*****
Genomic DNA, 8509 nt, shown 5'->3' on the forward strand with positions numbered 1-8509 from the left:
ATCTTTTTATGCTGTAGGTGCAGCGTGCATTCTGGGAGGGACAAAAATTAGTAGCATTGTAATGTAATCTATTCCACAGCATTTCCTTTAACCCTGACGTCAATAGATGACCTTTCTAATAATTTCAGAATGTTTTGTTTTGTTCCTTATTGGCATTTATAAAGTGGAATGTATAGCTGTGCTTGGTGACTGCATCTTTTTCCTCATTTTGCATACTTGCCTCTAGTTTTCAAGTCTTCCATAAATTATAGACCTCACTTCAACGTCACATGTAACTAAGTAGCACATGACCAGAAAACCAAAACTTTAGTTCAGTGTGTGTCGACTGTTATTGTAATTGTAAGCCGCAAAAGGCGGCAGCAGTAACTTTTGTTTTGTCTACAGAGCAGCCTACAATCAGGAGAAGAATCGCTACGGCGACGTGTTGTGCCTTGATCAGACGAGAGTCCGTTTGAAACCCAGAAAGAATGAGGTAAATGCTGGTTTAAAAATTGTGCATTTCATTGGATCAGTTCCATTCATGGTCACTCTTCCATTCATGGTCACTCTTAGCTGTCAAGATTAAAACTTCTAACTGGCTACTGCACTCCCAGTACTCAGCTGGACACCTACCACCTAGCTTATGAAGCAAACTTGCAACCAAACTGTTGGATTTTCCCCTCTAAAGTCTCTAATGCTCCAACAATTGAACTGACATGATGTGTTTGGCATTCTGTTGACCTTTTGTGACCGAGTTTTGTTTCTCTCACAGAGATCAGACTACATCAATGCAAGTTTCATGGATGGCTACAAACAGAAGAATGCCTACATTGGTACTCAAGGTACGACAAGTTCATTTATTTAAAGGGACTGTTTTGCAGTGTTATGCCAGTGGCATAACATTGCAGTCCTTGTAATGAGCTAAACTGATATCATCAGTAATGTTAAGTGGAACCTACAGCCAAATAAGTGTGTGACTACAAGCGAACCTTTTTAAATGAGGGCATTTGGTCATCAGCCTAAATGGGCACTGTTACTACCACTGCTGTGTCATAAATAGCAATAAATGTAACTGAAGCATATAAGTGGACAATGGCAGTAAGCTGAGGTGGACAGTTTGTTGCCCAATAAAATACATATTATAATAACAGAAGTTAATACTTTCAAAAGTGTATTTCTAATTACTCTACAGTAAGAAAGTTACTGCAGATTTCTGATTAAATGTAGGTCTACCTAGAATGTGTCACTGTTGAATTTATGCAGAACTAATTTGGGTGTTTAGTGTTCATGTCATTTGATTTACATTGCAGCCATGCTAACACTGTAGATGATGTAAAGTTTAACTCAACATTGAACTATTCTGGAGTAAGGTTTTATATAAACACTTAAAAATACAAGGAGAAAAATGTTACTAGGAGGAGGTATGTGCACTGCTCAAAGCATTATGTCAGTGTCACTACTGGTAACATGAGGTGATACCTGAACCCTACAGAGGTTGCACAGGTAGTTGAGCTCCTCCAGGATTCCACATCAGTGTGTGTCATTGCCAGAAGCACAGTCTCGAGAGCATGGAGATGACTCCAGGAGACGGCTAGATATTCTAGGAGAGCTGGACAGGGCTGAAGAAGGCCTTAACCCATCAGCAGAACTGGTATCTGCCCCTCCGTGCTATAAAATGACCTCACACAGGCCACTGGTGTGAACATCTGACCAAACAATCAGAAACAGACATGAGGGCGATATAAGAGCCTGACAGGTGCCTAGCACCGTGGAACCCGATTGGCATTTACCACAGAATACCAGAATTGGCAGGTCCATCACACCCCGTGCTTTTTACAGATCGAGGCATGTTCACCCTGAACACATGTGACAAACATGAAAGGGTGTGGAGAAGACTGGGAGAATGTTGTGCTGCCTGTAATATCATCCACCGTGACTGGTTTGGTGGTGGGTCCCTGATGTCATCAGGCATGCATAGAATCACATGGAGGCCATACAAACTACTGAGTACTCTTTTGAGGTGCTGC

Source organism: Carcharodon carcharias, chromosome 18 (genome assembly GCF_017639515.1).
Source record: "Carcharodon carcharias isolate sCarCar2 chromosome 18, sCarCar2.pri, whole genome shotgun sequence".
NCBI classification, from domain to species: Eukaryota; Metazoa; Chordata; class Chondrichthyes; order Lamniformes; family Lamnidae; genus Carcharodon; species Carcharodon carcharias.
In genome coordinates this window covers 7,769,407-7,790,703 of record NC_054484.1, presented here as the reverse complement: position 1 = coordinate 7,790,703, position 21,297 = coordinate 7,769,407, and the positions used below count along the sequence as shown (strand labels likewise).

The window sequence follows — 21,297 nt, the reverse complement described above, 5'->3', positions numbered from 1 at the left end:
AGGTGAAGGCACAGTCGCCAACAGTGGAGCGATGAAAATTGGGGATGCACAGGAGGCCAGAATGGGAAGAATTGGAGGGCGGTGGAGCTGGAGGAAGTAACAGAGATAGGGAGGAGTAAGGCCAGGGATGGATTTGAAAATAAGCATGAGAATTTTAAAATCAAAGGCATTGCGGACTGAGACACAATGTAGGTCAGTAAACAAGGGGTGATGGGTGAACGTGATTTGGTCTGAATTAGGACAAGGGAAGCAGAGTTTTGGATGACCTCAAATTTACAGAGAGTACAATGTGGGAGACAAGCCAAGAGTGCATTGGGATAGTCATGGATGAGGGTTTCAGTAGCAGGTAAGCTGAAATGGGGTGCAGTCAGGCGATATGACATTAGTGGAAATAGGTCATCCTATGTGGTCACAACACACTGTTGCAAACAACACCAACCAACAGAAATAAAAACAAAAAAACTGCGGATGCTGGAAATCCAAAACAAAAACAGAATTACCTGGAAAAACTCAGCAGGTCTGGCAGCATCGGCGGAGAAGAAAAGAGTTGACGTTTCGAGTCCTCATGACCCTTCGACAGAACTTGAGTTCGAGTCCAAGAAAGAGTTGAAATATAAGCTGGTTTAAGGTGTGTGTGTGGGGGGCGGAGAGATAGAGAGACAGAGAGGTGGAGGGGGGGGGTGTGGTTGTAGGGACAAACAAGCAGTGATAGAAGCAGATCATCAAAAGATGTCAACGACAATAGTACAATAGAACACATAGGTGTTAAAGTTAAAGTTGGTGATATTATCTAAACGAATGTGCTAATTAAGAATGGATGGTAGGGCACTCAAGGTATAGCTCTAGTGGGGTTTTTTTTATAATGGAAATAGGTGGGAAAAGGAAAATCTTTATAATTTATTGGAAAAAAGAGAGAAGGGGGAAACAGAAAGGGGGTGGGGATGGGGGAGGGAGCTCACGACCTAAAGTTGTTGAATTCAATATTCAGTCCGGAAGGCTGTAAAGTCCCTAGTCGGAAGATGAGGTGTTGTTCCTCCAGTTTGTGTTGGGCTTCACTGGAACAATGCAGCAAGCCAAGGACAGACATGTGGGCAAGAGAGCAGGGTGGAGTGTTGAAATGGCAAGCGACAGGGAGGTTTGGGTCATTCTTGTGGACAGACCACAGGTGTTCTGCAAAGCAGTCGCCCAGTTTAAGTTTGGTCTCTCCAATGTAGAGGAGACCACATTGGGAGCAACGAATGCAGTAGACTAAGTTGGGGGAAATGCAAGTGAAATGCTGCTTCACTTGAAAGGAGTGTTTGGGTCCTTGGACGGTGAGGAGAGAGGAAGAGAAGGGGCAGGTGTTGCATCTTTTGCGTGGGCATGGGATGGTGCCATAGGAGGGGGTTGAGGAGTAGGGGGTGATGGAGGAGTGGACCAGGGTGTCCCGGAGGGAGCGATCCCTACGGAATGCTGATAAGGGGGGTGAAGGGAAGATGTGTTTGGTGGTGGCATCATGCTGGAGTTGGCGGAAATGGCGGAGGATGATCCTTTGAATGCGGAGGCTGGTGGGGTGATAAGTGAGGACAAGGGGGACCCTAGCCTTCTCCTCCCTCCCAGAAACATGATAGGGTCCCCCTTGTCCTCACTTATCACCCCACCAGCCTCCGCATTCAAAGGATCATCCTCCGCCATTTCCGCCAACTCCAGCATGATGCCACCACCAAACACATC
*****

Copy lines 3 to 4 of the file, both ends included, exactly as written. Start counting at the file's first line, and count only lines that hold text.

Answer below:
Source organism: Carcharodon carcharias, chromosome 18 (genome assembly GCF_017639515.1).
Source record: "Carcharodon carcharias isolate sCarCar2 chromosome 18, sCarCar2.pri, whole genome shotgun sequence".